A lot of intelligence - much of it unclassified and possible to discuss here - indicated that senior Afghan officials were deeply involved in the narcotics trade. Narco-traffickers were buying off hundreds of police chiefs, judges and other officials. Narco-corruption went to the top of the Afghan government. The attorney general, Abdul Jabbar Sabit, a fiery Pashtun who had begun a self-described "jihad against corruption," told me and other American officials that he had a list of more than 20 senior Afghan officials who were deeply corrupt - some tied to the narcotics trade. He added that President Karzai - also a Pashtun - had directed him, for political reasons, not to prosecute any of these people.MEGAN: Is there some reason it matters that they're both Pashtun? Also, in an barely-stable government, I can sort of see the reason if he thinks that the narco-corruption isn't one of the destabilizing forces. MOE: Well the news here is that no only has opium production grown — a UN report says 80% of poppies in the south were planted in the last two years — it is funding the insurgency and making farmers rich and Afghan officials all the way up to Karzai continue to say things like "it's tradition and poverty makes them do it and we don't want you to dust our crops aerially with pesticides because our poor farmers will think it is poison coming from the sky" when such things are demonstrably not true. MEGAN: Crop dusting didn't really make us — or the Colombian government — a ton of friends when we did it there either but we didn't exactly stop doing it. MOE: Well we haven't apparently started doing it in Afghanistan. The point is twofold, though. It's not so much that, according to this guy, how do you keep Afghanistan from becoming the Colombia of opiates, but whether you can use what you learned in Colombia to cut off the flow of funds to the insurgency, I think, I am not through yet though. I mean, I guess eventually, as in Colombia, everyone is in the business, on both sides, and then everything is just …really violent until someone like Uribe comes in and decides to grant wholescale amnesty to pretty much anyone who asks. MOE:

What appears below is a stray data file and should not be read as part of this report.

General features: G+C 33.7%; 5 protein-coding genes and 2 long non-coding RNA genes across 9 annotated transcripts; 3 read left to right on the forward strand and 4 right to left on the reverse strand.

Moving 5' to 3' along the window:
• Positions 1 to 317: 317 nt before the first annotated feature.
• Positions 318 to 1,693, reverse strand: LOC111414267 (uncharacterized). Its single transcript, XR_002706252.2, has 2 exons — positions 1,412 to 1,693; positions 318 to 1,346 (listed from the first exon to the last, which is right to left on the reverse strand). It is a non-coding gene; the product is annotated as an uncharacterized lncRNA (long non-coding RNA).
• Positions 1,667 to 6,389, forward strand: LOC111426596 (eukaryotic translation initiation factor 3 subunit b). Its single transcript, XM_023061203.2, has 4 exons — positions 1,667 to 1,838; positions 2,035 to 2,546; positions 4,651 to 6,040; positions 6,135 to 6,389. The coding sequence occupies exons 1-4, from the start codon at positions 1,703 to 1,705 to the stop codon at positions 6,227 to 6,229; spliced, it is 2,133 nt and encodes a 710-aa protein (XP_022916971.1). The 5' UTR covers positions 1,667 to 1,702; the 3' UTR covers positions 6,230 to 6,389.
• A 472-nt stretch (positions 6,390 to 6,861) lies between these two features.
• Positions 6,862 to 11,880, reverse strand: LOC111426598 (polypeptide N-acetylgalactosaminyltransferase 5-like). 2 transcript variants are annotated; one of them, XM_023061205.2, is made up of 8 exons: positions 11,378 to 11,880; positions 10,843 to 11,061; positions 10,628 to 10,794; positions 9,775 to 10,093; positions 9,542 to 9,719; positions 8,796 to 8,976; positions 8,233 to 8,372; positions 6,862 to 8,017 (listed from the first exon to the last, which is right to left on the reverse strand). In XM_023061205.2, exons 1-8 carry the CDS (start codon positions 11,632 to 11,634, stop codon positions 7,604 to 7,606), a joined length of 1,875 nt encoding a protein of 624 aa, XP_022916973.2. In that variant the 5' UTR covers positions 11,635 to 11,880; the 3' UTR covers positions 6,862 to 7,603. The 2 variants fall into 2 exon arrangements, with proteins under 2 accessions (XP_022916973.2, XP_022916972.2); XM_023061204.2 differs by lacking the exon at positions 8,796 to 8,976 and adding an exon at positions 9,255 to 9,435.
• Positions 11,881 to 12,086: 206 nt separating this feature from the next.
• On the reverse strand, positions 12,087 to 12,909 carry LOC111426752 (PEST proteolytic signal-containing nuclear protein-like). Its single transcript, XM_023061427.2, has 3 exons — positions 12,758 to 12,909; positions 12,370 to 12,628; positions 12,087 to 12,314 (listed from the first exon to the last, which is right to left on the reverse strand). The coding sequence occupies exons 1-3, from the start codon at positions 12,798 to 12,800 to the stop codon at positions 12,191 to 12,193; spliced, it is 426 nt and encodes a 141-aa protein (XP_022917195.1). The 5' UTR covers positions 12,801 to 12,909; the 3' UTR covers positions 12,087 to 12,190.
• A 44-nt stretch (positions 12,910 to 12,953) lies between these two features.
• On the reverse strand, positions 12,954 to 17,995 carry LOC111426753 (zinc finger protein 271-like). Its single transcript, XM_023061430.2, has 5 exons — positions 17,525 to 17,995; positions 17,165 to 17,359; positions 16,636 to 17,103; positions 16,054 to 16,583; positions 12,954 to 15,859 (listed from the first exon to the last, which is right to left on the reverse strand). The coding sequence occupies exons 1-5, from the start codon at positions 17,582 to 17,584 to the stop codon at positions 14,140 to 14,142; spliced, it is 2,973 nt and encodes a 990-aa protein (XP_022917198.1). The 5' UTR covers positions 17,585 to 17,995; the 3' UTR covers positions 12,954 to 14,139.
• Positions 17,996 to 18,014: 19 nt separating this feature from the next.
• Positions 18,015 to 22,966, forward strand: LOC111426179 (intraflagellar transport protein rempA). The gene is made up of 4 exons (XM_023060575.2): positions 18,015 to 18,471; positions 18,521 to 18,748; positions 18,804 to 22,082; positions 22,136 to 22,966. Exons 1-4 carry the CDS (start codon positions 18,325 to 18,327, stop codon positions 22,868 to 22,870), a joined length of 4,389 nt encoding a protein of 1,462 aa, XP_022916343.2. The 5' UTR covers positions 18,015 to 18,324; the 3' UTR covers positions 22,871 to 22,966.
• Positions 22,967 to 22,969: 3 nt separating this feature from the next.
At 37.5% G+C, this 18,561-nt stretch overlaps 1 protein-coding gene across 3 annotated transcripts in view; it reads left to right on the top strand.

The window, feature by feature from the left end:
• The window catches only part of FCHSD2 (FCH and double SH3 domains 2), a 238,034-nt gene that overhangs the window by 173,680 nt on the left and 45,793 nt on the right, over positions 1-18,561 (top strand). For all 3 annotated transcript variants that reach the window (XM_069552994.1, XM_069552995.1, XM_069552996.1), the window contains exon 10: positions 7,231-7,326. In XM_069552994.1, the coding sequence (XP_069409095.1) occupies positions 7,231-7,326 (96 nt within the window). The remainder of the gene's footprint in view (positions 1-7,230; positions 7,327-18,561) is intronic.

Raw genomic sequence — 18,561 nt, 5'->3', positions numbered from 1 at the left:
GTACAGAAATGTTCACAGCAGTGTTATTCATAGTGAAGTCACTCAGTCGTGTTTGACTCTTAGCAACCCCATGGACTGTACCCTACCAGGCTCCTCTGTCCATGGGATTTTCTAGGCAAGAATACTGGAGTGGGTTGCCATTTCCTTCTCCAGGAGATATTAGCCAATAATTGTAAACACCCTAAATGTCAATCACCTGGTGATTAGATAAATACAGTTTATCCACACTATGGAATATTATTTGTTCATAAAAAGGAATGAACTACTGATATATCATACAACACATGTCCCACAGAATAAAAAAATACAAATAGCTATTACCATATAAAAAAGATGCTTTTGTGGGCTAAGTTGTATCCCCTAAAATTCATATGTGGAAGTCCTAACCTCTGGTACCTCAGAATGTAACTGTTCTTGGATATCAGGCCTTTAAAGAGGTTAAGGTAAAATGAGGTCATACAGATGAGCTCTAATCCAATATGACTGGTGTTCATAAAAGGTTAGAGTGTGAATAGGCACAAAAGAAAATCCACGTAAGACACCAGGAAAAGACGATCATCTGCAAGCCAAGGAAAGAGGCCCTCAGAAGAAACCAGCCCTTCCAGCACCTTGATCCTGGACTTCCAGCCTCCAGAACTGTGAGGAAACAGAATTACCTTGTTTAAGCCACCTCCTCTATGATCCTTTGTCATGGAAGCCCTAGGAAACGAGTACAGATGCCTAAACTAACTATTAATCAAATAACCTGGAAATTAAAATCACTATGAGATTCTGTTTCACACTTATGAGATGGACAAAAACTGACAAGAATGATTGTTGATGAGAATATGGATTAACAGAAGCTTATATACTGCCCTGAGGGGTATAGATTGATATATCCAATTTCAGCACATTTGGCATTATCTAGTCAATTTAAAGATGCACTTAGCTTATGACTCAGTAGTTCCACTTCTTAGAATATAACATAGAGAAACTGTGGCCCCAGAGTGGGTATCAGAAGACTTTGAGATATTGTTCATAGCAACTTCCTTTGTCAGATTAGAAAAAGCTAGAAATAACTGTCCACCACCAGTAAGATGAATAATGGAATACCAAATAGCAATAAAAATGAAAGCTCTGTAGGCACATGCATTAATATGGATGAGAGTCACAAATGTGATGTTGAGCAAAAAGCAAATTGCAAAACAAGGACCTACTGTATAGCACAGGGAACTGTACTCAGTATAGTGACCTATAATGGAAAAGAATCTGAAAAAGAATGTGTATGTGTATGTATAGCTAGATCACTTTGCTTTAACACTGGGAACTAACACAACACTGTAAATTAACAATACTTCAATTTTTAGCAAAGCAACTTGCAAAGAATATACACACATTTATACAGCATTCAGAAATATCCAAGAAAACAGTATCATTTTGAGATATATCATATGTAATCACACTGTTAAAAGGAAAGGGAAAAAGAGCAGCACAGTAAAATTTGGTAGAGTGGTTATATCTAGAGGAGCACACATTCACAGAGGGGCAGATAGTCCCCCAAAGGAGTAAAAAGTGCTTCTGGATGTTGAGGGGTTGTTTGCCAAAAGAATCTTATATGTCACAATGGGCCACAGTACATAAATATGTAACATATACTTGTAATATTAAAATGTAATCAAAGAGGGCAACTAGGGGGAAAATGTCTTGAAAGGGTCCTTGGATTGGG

Karzai was playing us like a fiddle: the U.S. would spend billions of dollars on infrastructure improvement; the U.S. and its allies would fight the Taliban; Karzai's friends could get rich off the drug trade; he could blame the West for his problems; and in 2009 he would be elected to a new term.MEGAN: Awww, he's like a mini GWB, just with drugs instead of oil! MOE: Hahaha the chief of the anticorruption commission is a convicted heroin dealer. MOE: And here's our little microcosm of the whole damn thing: